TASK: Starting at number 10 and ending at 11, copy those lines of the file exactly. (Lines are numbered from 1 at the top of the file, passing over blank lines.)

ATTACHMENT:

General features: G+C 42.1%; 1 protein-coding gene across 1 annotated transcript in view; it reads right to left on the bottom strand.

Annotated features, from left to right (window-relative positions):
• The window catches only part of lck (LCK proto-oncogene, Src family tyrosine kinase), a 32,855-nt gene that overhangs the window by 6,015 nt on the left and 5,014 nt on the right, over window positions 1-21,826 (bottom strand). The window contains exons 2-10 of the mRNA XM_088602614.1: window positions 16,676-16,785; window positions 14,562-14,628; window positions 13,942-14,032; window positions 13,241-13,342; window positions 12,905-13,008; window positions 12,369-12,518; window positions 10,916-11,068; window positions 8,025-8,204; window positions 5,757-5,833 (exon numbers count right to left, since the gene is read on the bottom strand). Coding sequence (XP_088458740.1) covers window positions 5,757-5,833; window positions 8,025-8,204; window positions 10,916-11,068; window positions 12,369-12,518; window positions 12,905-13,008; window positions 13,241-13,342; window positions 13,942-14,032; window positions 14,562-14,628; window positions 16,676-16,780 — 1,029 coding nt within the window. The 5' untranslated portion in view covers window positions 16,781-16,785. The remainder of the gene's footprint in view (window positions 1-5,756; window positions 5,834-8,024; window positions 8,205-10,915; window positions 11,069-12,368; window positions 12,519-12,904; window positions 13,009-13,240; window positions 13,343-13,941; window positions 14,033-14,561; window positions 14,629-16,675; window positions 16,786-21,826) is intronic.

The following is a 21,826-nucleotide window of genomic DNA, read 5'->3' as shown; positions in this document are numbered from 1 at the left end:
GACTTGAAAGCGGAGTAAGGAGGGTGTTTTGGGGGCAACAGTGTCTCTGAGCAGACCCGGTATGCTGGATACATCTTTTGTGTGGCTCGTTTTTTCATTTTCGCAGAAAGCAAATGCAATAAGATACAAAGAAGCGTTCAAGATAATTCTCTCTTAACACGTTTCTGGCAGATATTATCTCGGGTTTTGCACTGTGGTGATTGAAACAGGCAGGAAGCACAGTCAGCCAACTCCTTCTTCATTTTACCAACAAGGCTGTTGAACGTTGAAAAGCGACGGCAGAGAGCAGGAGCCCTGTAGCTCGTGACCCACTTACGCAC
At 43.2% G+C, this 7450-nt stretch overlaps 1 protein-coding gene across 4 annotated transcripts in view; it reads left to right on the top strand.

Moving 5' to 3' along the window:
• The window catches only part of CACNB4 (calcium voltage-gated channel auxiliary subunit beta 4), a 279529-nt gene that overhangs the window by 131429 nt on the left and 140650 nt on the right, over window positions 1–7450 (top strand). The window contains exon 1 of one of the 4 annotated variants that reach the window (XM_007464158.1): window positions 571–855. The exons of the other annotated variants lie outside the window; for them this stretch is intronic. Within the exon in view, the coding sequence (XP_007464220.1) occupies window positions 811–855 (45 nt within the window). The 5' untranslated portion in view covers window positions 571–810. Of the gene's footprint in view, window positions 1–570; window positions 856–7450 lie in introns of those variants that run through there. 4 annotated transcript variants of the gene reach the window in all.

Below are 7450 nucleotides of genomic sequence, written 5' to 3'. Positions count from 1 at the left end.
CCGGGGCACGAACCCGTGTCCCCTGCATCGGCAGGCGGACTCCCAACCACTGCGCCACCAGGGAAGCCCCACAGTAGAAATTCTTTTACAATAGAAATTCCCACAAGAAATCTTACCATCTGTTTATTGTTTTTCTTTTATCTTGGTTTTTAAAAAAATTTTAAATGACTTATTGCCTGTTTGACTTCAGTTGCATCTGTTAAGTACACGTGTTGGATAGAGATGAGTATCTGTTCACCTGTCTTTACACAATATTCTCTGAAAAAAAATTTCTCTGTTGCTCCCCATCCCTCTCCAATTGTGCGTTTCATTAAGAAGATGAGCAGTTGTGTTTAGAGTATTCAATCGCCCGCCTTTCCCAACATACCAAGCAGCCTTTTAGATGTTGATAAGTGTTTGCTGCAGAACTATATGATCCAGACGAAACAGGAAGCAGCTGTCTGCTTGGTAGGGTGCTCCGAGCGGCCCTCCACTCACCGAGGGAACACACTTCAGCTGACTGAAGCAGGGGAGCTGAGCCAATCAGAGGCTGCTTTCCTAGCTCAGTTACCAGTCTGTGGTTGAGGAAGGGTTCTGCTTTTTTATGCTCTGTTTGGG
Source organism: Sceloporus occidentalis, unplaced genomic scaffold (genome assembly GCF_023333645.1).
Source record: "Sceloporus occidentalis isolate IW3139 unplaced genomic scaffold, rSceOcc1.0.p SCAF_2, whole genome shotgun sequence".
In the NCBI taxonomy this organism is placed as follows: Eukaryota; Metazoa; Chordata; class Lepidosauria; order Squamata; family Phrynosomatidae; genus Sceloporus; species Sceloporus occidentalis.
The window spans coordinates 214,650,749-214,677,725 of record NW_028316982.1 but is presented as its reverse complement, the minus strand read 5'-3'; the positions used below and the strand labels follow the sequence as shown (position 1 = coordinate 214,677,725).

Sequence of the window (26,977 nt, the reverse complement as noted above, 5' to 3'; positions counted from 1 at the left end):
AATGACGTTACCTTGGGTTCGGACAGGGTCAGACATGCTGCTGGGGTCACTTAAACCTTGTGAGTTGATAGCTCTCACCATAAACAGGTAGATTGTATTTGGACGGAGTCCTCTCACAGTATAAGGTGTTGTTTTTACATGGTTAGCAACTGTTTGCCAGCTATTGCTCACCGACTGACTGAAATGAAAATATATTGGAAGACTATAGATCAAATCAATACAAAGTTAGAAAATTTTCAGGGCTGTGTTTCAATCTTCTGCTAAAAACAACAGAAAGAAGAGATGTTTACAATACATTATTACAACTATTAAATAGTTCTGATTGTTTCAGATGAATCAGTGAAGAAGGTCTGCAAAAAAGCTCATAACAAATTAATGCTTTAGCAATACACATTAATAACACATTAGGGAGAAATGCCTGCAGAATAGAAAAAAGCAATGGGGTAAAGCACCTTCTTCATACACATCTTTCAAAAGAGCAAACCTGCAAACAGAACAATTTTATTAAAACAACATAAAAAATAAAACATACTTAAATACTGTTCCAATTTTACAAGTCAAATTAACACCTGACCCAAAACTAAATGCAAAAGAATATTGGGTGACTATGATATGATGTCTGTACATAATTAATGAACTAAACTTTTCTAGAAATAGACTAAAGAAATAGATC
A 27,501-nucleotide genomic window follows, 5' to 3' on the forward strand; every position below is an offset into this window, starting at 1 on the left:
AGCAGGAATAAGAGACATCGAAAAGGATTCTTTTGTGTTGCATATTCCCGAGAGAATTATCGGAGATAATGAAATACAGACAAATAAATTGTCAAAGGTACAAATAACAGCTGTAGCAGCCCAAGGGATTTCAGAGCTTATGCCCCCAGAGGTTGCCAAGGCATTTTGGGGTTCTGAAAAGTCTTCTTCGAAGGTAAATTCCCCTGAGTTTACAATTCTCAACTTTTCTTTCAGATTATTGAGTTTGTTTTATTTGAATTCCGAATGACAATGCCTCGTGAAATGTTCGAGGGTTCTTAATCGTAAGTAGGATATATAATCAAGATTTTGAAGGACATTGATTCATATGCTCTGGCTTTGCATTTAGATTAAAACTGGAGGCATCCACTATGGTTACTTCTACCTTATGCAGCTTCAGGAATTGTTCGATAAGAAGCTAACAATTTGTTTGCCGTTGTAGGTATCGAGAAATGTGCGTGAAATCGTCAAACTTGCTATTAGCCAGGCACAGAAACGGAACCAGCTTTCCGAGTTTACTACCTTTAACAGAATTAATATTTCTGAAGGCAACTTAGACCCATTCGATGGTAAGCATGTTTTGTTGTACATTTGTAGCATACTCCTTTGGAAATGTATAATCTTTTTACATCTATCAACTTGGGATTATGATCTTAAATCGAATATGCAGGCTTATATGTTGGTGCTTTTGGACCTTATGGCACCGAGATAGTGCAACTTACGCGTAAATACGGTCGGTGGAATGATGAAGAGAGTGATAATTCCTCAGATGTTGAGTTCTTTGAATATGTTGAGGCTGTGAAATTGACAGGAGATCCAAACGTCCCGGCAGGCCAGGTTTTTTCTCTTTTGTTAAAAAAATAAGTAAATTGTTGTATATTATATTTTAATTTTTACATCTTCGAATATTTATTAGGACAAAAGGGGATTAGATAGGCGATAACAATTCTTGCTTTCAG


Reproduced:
CCGGGGCACGAACCCGTGTCCCCTGCATCGGCAGGCGGACTCCCAACCACTGCGCCACCAGGGAAGCCCCACAGTAGAAATTCTTTTACAATAGAAATTCCCACAAGAAATCTTACCATCTGTTTATTGTTTTTCTTTTATCTTGGTTTTTAAAAAAATTTTAAATGACTTATTGCCTGTTTGACTTCAGTTGCATCTGTTAAGTACACGTGTTGGATAGAGATGAGTATCTGTTCACCTGTCTTTACACAATATTCTCTGAAAAAAAATTTCTCTGTTGCTCCCCATCCCTCTCCAATTGTGCGTTTCATTAAGAAGATGAGCAGTTGTGTTTAGAGTATTCAATCGCCCGCCTTTCCCAACATACCAAGCAGCCTTTTAGATGTTGATAAGTGTTTGCTGCAGAACTATATGATCCAGACGAAACAGGAAGCAGCTGTCTGCTTGGTAGGGTGCTCCGAGCGGCCCTCCACTCACCGAGGGAACACACTTCAGCTGACTGAAGCAGGGGAGCTGAGCCAATCAGAGGCTGCTTTCCTAGCTCAGTTACCAGTCTGTGGTTGAGGAAGGGTTCTGCTTTTTTATGCTCTGTTTGGG
Source organism: Sceloporus occidentalis, unplaced genomic scaffold (genome assembly GCF_023333645.1).